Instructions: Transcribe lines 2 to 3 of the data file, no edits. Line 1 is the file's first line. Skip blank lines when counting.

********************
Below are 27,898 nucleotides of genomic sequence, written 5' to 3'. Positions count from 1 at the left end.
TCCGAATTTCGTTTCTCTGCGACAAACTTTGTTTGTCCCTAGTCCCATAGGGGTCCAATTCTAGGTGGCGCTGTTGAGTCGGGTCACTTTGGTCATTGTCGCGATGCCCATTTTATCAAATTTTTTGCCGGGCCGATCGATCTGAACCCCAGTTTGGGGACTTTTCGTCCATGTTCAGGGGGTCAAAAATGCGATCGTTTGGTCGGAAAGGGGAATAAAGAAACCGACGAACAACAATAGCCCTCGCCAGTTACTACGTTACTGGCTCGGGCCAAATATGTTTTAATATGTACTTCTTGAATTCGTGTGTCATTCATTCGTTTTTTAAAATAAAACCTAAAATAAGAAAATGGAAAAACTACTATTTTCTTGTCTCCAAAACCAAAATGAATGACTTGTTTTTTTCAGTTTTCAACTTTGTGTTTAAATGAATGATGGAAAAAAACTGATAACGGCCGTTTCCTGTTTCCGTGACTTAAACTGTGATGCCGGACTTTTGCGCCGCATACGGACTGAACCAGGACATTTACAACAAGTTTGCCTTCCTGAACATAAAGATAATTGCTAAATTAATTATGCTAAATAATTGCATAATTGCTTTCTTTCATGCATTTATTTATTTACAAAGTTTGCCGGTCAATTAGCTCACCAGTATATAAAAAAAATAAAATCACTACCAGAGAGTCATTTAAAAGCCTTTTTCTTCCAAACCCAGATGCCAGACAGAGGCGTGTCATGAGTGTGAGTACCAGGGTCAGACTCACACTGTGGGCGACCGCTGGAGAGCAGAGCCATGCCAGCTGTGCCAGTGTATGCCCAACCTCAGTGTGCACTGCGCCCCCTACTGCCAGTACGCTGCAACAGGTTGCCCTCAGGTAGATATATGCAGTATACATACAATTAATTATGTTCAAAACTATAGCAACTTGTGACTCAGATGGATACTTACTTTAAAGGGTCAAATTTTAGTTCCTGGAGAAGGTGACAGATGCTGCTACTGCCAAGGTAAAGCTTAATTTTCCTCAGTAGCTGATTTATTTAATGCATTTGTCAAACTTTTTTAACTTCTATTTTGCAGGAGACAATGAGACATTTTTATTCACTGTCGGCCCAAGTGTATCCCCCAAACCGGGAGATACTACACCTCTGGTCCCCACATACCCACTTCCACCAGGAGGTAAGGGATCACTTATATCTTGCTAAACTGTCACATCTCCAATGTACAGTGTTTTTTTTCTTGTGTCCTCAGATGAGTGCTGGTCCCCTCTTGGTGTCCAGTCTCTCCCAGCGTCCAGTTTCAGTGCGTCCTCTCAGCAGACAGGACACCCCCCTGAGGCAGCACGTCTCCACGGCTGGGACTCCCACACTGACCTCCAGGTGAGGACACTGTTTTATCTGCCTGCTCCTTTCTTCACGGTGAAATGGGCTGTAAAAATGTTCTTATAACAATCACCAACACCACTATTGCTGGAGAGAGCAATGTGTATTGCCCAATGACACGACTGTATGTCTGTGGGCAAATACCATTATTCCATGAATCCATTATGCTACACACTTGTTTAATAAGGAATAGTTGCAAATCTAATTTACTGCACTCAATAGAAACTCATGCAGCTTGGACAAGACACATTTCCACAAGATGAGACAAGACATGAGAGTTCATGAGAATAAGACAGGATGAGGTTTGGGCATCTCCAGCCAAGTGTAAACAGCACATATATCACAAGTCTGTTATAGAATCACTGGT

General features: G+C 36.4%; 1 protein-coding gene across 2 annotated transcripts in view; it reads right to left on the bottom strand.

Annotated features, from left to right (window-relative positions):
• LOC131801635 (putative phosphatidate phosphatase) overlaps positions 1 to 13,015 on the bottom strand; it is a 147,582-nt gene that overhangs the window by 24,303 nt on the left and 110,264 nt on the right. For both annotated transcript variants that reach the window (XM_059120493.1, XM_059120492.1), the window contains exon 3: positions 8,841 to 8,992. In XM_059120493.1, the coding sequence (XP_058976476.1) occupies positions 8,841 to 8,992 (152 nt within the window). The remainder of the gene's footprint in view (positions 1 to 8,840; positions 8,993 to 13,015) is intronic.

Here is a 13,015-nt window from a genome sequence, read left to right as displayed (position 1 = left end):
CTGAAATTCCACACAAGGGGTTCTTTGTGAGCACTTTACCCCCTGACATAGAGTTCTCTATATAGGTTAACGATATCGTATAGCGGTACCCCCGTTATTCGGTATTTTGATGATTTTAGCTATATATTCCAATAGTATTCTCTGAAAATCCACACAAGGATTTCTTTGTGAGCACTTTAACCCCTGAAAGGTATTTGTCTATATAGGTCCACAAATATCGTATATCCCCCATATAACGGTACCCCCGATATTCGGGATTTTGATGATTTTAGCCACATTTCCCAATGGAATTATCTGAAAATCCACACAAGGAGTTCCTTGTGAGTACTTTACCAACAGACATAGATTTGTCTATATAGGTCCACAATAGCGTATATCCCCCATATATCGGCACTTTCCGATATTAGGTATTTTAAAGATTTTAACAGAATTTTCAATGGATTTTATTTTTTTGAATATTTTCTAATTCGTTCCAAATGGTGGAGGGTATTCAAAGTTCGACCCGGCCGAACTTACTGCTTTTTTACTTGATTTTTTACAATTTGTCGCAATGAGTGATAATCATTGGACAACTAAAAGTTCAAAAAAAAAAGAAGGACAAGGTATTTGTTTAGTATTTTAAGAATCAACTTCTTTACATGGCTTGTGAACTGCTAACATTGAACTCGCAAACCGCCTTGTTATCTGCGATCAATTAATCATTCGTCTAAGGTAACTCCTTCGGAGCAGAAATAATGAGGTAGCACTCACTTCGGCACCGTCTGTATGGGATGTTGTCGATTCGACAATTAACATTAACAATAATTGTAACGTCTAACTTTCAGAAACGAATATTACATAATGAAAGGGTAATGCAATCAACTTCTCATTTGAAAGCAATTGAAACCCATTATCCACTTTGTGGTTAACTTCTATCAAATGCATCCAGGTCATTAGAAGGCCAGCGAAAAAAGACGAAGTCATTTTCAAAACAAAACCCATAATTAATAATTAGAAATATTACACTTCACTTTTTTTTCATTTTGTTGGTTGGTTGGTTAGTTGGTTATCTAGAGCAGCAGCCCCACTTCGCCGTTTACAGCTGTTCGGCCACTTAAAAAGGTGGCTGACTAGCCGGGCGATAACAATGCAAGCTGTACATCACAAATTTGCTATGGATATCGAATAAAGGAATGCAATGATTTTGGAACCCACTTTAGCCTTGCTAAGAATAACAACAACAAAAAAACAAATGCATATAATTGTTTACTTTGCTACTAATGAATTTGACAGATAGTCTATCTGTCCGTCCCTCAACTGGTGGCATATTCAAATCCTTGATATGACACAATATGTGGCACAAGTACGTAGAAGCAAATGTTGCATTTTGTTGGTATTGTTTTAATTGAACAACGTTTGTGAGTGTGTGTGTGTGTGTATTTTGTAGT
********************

TCCGAATTTCGTTTCTCTGCGACAAACTTTGTTTGTCCCTAGTCCCATAGGGGTCCAATTCTAGGTGGCGCTGTTGAGTCGGGTCACTTTGGTCATTGTCGCGATGCCCATTTTATCAAATTTTTTGCCGGGCCGATCGATCTGAACCCCAGTTTGGGGACTTTTCGTCCATGTTCAGGGGGTCAAAAATGCGATCGTTTGGTCGGAAAGGGGAATAAAGAAACCGACGAACAACAATAGCCCTCGCCAGTTACTACGTTACTGGCTCGGGCCAAATATGTTTTAATATGTACTTCTTGAATTCGTGTGTCATTCATTCGTTTTTTAAAATAAAACCTAAAATAAGAAAATGGAAAAACTACTATTTTCTTGTCTCCAAAACCAAAATGAATGACTTGTTTTTTTCAGTTTTCAACTTTGTGTTTAAATGAATGATGGAAAAAAACTGATAACGGCCGTTTCCTGTTTCCGTGACTTAAACTGTGATGCCGGACTTTTGCGCCGCATACGGACTGAACCAGGACATTTACAACAAGTTTGCCTTCCTGAACATAAAGATAATTGCTAAATTAATTATGCTAAATAATTGCATAATTGCTTTCTTTCATGCATTTATTTATTTACAAAGTTTGCCGGTCAATTAGCTCACCAGTATATAAAAAAAATAAAATCACTACCAGAGAGTCATTTAAAAGCCTTTTTCTTCCAAACCCAGATGCCAGACAGAGGCGTGTCATGAGTGTGAGTACCAGGGTCAGACTCACACTGTGGGCGACCGCTGGAGAGCAGAGCCATGCCAGCTGTGCCAGTGTATGCCCAACCTCAGTGTGCACTGCGCCCCCTACTGCCAGTACGCTGCAACAGGTTGCCCTCAGGTAGATATATGCAGTATACATACAATTAATTATGTTCAAAACTATAGCAACTTGTGACTCAGATGGATACTTACTTTAAAGGGTCAAATTTTAGTTCCTGGAGAAGGTGACAGATGCTGCTACTGCCAAGGTAAAGCTTAATTTTCCTCAGTAGCTGATTTATTTAATGCATTTGTCAAACTTTTTTAACTTCTATTTTGCAGGAGACAATGAGACATTTTTATTCACTGTCGGCCCAAGTGTATCCCCCAAACCGGGAGATACTACACCTCTGGTCCCCACATACCCACTTCCACCAGGAGGTAAGGGATCACTTATATCTTGCTAAACTGTCACATCTCCAATGTACAGTGTTTTTTTTCTTGTGTCCTCAGATGAGTGCTGGTCCCCTCTTGGTGTCCAGTCTCTCCCAGCGTCCAGTTTCAGTGCGTCCTCTCAGCAGACAGGACACCCCCCTGAGGCAGCACGTCTCCACGGCTGGGACTCCCACACTGACCTCCAGGTGAGGACACTGTTTTATCTGCCTGCTCCTTTCTTCACGGTGAAATGGGCTGTAAAAATGTTCTTATAACAATCACCAACACCACTATTGCTGGAGAGAGCAATGTGTATTGCCCAATGACACGACTGTATGTCTGTGGGCAAATACCATTATTCCATGAATCCATTATGCTACACACTTGTTTAATAAGGAATAGTTGCAAATCTAATTTACTGCACTCAATAGAAACTCATGCAGCTTGGACAAGACACATTTCCACAAGATGAGACAAGACATGAGAGTTCATGAGAATAAGACAGGATGAGGTTTGGGCATCTCCAGCCAAGTGTAAACAGCACATATATCACAAGTCTGTTATAGAATCACTGGT

General features: G+C 36.4%; 1 protein-coding gene across 2 annotated transcripts in view; it reads right to left on the bottom strand.